Born in Los Angeles, CA.
Poet, novelist, educator. Francisco Bravo Medical Magnet High School, Los Angeles, CA, composition and literature instructor, 1985—.
American Book Award (with Naomi Quinonez and Michelle Clinton), 1990, for Invocation L.A.: Urban Multicultural Poetry; finalist, PEN Center West Poetry Prize, 1996, for City Terrace: Field Manual; Top Shelf 2005 list, Village Voice, for Atomik Aztex.
(Editor, with Naomi Quinonez and Michelle Clinton) Invocation L.A.: Urban Multicultural Poetry, West End Press (Albuquerque, NM), 1989.
City Terrace: Field Manual (poetry), Kaya Production (New York, NY), 1996.
Atomik Aztex (novel), City Lights (San Francisco, CA), 2005.
Contributor of poetry to numerous journals and anthologies.
Sesshu Foster is a poet and novelist living in East Los Angeles, where he was brought up. His 1996 poetry collection, City Terrace: Field Manual, was a finalist for the PEN Center West Poetry Prize. In 2005 he turned his hand from verse to fiction with his debut novel, Atomik Aztex, a "potent mythopolitical brew," according to Anthony Miller, writing in the online LA City Beat. Foster posits an alternate history for the Aztecs, who, in his version, conquered the Spanish invaders in the 1500s and went on to conquer much of Europe and form the Aztek Socialist Imperium. The book is narrated by Zenzontli, the Keeper of the House of Darkness, who dwells in the congested and polluted capital of Teknotitlan. However, Zenzontli also finds himself transported through time and space to be, simultaneously, a butcher at Farmer John's Meat Packing Plant in modern-day Los Angeles. Through Zenzontli, Foster tells a myriad of tales, from the Aztec collaboration with the Soviets in a suicide mission against the Nazis, to in-fighting amongst powerful ruling elites in the Aztec empire.
Foster's Atomik Aztex received high praise from many critics. Writing in Library Journal, David A. Berona called the work "cleverly written" and a "fine example of alternative fiction with a strong social theme." For a Publishers Weekly critic, the novel was a "genre-straddling tour de force," as well as "brilliantly inventive." Similarly, a reviewer for Village Voice Online felt Foster alternates from "the creases he's pressed into the wrinkled fabric of reality." And Miller added further praise: "An absolutely incandescent work of imagination, Foster's first novel meshes the cosmological and the quotidian, the conundrums of the nature of time and history as well as the dilemmas of daily life in East L.A."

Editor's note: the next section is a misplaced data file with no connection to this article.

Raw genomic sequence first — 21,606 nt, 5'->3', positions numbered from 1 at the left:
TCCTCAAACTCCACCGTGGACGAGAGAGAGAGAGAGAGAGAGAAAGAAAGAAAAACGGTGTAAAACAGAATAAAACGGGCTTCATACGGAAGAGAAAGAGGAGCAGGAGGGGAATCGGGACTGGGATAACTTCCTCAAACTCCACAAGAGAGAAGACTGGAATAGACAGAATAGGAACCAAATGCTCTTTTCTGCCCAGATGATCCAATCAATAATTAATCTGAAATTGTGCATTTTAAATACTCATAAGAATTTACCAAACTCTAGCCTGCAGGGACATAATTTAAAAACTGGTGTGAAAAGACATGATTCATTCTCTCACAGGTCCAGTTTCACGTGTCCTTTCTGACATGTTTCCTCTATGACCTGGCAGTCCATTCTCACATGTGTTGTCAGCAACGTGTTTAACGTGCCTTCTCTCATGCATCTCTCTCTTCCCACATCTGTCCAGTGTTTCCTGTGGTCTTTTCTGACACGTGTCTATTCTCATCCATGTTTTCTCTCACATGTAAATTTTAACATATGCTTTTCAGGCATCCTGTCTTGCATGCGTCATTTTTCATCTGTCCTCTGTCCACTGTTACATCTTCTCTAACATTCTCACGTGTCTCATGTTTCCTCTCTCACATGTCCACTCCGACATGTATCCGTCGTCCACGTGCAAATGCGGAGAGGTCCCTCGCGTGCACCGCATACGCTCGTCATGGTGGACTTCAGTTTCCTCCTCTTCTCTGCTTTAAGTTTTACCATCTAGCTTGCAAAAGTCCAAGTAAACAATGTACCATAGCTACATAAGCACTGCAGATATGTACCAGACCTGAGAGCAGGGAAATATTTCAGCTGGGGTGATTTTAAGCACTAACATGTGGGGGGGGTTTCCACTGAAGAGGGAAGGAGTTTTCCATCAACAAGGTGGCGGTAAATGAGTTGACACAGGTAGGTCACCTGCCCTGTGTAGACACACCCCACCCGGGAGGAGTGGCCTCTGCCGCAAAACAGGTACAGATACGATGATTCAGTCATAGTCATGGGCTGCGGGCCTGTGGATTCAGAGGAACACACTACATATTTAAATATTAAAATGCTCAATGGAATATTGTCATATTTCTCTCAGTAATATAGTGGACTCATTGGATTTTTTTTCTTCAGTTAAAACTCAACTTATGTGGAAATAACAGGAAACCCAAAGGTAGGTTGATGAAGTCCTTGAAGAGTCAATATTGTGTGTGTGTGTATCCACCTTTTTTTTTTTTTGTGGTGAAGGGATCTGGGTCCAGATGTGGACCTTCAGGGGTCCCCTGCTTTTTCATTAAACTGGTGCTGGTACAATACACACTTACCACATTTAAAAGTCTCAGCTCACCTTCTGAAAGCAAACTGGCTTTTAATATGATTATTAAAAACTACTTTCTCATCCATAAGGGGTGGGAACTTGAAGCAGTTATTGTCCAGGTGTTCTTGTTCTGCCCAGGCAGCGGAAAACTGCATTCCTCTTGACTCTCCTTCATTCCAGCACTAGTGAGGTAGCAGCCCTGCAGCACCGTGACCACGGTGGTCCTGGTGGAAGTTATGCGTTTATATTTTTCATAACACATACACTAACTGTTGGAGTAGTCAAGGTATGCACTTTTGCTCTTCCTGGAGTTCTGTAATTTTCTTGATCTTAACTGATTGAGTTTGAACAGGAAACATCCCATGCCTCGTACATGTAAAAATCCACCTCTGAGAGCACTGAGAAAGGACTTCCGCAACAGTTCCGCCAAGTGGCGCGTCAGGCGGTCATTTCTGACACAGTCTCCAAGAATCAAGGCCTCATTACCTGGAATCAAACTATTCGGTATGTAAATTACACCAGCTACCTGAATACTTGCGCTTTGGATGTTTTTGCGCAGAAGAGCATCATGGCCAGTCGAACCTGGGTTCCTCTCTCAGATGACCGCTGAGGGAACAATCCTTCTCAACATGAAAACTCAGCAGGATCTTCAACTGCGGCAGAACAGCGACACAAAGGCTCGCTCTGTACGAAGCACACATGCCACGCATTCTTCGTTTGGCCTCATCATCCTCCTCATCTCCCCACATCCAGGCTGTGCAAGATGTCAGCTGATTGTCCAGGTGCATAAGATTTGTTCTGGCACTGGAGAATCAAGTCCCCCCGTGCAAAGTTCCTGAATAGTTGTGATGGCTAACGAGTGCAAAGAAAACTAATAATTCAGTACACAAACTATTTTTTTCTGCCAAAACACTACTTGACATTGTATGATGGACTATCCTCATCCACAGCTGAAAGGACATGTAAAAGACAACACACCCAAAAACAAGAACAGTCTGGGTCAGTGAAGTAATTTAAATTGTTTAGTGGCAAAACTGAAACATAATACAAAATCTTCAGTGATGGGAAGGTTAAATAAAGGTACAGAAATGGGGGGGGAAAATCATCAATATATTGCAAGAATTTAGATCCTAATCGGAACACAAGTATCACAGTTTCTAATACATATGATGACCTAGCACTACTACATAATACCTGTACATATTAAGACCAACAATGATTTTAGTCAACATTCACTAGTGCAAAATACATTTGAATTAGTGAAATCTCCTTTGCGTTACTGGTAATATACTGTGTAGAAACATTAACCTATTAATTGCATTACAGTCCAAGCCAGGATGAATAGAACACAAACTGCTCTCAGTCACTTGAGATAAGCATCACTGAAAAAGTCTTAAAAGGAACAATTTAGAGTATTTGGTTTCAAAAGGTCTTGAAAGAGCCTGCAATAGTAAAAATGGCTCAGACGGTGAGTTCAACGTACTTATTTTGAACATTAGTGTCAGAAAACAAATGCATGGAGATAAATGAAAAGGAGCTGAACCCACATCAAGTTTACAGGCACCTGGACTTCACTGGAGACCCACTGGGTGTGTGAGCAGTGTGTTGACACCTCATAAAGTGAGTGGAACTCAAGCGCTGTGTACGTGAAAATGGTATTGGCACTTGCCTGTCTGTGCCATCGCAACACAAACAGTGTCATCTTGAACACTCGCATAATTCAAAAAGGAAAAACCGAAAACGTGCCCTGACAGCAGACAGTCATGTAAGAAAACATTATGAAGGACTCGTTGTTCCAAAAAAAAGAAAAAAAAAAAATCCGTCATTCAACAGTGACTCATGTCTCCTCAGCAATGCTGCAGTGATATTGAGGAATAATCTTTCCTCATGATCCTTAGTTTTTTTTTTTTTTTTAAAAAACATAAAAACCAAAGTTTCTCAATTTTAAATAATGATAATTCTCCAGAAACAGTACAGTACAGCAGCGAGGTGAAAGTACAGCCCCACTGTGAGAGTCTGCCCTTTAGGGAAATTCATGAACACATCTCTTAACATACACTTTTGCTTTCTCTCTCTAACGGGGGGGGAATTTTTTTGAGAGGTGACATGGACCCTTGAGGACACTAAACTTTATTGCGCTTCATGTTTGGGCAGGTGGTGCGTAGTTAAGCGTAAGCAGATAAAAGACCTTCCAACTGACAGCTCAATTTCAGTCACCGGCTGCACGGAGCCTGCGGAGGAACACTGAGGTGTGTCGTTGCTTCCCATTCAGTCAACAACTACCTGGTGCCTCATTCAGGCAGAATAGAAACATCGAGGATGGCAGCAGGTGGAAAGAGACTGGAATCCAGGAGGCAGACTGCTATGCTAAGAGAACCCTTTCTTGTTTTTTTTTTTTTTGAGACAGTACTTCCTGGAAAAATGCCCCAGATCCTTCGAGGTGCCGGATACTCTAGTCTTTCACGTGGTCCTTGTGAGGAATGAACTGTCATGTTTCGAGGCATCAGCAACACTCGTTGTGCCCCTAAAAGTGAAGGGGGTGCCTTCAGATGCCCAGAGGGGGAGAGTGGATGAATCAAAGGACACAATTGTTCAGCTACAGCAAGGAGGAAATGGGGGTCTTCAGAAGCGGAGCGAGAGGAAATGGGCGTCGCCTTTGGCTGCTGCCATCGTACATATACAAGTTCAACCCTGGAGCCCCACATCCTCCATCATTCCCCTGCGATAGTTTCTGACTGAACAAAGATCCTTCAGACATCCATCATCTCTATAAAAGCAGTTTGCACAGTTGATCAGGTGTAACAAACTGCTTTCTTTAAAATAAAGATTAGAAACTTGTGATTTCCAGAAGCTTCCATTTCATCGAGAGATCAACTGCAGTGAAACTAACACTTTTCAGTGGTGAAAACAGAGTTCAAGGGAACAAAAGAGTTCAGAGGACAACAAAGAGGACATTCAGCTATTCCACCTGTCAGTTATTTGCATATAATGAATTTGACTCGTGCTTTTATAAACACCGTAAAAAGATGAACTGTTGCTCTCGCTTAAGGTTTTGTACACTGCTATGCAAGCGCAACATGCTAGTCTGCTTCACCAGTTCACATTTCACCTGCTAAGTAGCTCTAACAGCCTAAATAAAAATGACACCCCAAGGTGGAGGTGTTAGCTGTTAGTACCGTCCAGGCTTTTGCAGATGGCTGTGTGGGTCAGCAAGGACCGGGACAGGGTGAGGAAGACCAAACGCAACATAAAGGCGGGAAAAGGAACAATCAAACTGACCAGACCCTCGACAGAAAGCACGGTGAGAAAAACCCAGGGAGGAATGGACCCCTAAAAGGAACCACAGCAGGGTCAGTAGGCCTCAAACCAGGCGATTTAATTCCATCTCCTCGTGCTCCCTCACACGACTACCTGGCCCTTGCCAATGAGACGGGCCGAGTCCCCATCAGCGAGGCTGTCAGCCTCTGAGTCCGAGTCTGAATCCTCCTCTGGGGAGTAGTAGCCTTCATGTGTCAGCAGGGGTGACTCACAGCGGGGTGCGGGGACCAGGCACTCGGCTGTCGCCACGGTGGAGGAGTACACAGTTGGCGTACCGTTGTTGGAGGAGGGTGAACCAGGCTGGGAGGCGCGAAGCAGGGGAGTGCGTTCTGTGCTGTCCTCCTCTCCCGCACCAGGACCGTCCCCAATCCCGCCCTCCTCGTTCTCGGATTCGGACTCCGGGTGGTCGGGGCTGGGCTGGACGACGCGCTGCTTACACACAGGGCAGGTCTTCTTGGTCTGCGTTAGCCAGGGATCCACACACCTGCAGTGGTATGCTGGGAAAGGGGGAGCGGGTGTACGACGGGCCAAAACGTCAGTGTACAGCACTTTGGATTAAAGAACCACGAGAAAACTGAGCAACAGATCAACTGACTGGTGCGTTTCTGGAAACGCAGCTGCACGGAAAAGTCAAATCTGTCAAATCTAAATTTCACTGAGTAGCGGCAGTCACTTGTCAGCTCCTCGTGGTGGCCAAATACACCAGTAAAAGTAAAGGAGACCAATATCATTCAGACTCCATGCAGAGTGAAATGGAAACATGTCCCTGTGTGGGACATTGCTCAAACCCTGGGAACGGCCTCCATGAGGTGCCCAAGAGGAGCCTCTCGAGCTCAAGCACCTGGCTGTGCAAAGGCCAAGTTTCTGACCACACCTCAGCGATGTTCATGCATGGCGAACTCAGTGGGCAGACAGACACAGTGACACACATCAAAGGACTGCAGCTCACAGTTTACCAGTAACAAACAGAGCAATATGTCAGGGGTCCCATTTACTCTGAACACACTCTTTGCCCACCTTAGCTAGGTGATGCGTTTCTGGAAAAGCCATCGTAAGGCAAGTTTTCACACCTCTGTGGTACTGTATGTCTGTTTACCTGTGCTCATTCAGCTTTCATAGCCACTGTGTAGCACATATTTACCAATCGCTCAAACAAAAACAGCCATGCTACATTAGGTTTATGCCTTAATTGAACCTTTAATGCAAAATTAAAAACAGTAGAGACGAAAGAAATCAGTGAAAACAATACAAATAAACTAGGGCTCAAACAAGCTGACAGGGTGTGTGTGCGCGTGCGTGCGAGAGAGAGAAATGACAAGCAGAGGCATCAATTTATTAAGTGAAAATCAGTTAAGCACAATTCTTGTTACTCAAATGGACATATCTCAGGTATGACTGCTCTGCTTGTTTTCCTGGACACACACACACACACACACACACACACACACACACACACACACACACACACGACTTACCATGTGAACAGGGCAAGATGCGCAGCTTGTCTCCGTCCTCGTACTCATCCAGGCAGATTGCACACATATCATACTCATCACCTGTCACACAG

BIOGRAPHICAL AND CRITICAL SOURCES:
Library Journal, January 1, 2006, David A. Berona, review of Atomik Aztex, p. 95.
Publishers Weekly, October 24, 2005, review of Atomik Aztex, p. 36.
LA City Beat,http://www.lacitybeat.com/ (January 12, 2006), Anthony Miller, "Atomik Ages."
Modern American Poetry,http://www.english.uiuc.edu/ (July 6, 2006), "Sesshu Foster."
PoeticDiversity,http://www.poeticdiversity.org/ (July 6, 2006), "Sesshu Foster."
Village Voice Online,http://www.villagevoice.com/ (December 13, 2005), "Top Shelf 2005."
"Foster, Sesshu." Contemporary Authors. . Encyclopedia.com. (January 21, 2019). https://www.encyclopedia.com/arts/educational-magazines/foster-sesshu
"Foster, Sesshu." Contemporary Authors. . Retrieved January 21, 2019 from Encyclopedia.com: https://www.encyclopedia.com/arts/educational-magazines/foster-sesshu
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